The human peritoneal cavity contains a small number of free cells of mesenchymal cell lineage. Intraperitoneal mesenchymal cells (PMC) play supportive roles in metastasis formation on the peritoneum. In this study, we found that PMC, when co-cultuerd with human gastric cancer cells, MKN45, enhanced the proliferation of MKN45 when cultured at low, but not high, cellular density. Also, PMC suppressed apoptotic cell death of MKN45 only under low density culture conditions. Time-lapse videoanalysis clearly demonstrated that PMC randomly migrated more vigorously than did MKN45, and strongly enhanced the migration behavior of co-cultured MKN45. In fact, the majority of MKN45 migrated together in direct physical contact with PMC, and the sum of migration lengths from original position of co-cultured MKN45 for 48 hours was approximately 10 times longer than that of MKN45 cultured alone. Our data suggest that enhanced migration can increase the chance of direct contact or positional proximity among sparcely distributed MKN45, which may bring survival advantages to tumor cells. This may be one of the important mechanisms of peritoneal metastasis, since only a small number of tumor cells are considered to be disseminated in the early step of metastasis formation on the peritoneum. © 2016 Kitayama et al. This is an open access article distributed under the terms of the Creative Commons Attribution License, which permits unrestricted use, distribution, and reproduction in any medium, provided the original author and source are credited. Source


Kitayama J.,University of Tokyo | Emoto S.,University of Tokyo | Yamaguchi H.,University of Tokyo | Ishigami H.,University of Tokyo | And 5 more authors.
Cytometry Part B - Clinical Cytometry | Year: 2014

Background Peritoneal metastasis (PM) is the most life-threatening type of metastasis in abdominal malignancy. To improve the diagnostic accuracy of cytologic detection (CY) of free tumor cells (FTC) in the peritoneal cavity, we tried to quantify the FTC to leukocyte ratio using flow cytometry in patients with peritoneal metastasis. Methods Cells were recovered from ascites or peritoneal lavages from 106 patients who underwent abdominal surgery and additional 89 samples which were obtained from peritoneal catheter or access port in patients with PM (+) gastric cancer. The cells were immunostained with monoclonal antibodies to CD45 and to CD326 (EpCAM). Using flow cytometry, CD326 (+) and CD45 (+) cells were classified as either tumor cells (T) or leukocytes (L) and the T/L ratio (TLR) was calculated. Results In 106 samples obtained by laparotomy, Median (M) of the TLR of PM (+) patients was 1.39% (0-807.87%) which was significantly higher than PM (-) patients (M=0%, 0-2.14%, P < 0.001). In PM (+) patients, 86 CY (+) samples showed higher TLR than 61 CY (-) samples (M=2.81%, 0.02-1868.44% vs. M=0%, 0-3.45%, p<0.0001). In all of the 24 patients who were monitored for TLR before and after intraperitoneal (IP) chemotherapy, the TLR was reduced which was more dramatic than the results of the change in cytology. Conclusions TLR measured with FACS is an excellent reflection of the tumor spread in the peritoneal cavity and could be a reliable diagnostic biomarker to determine the severity of PM as well as effectiveness of IP chemotherapy. © 2013 International Clinical Cytometry Society © 2013 International Clinical Cytometry Society. Source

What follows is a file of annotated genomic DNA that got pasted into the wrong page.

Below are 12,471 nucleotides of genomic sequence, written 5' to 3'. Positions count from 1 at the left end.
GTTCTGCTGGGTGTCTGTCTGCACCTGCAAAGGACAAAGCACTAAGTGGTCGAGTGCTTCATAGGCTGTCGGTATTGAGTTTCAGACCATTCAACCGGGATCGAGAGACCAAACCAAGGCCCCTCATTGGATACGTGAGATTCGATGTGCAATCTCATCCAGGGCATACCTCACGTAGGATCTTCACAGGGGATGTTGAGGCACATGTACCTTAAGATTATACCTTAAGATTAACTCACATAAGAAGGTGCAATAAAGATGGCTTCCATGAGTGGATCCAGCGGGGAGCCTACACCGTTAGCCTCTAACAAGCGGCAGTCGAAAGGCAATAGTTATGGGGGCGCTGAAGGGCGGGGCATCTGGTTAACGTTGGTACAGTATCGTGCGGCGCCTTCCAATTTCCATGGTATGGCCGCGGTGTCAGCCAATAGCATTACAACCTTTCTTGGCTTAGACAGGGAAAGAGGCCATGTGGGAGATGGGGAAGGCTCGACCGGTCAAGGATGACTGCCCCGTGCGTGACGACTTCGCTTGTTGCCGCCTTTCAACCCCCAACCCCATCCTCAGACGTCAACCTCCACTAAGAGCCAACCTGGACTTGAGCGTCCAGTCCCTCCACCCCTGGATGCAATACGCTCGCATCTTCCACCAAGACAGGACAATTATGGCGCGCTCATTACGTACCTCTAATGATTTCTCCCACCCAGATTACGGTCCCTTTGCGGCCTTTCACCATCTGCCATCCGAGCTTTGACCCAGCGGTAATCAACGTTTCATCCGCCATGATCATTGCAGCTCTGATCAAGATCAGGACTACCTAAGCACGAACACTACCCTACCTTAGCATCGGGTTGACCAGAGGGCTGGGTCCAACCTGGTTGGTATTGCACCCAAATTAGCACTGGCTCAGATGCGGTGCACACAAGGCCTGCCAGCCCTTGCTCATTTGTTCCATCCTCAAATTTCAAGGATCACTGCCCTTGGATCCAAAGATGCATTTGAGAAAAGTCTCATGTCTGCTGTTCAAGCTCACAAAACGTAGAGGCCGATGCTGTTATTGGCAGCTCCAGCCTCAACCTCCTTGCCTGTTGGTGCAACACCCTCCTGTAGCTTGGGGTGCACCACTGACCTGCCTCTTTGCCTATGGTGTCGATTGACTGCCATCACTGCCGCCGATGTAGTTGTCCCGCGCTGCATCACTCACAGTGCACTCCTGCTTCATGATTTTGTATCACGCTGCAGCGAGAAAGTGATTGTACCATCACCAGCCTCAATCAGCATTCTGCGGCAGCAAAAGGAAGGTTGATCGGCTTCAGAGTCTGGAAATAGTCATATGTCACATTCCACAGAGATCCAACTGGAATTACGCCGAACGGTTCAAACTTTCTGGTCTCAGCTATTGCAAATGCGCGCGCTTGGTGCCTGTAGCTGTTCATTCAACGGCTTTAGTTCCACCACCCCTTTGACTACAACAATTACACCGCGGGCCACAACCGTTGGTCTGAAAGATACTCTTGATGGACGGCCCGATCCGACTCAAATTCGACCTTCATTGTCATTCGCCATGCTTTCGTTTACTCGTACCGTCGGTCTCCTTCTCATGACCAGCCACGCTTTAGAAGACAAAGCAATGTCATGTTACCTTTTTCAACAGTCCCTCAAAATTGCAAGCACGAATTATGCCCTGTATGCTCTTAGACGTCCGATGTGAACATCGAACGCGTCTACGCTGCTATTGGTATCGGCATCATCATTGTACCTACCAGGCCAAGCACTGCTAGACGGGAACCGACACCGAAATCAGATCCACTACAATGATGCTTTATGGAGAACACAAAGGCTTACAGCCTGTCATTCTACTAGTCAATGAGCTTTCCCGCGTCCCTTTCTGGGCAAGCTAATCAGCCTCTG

Matsusaki K.,Hofu Institute of Gastroenterology | Ohta K.,International University of Health and Welfare | Yoshizawa A.,Kanamecho Hospital | Gyoda Y.,Kanamecho Hospital
International Journal of Clinical Oncology | Year: 2011

Background: We have actively carried out cell-free and concentrated ascites reinfusion therapy (CART) for refractory ascites. However, with conventional CART, the membrane becomes clogged after processing about 2 L of cancerous ascites fluid due to the fact that it is rich in cellular and mucous components; it is therefore difficult to process the entire volume of collected ascites. Methods: We developed KM-CART which includes a membrane cleaning function, and applied it in 73 cases of cancerous ascites, after its basic functions had been evaluated in 11 cases of refractory cancerous ascites. Results: On average, using KM-CART, 6.4 L (range 1.7-14.9 L) of ascites were filtrated and concentrated to 0.8 L (0.2-2.0 L) in 57 min (5-129 min); the membrane was cleaned an average of three times (range 0-10 times) and this enabled the processing of more ascites in a shorter period. In addition, the circuit and the handling were both markedly simple, and fever, which has been the most notable adverse effect with the conventional system, was not an issue. Conclusion: Since KM-CART was safe and is expected to improve the subjective symptoms and general condition of the patient, it is proposed that this novel system should actively be used not only for palliation but also as supplementary treatment for cancerous peritonitis. © 2011 Japan Society of Clinical Oncology. Source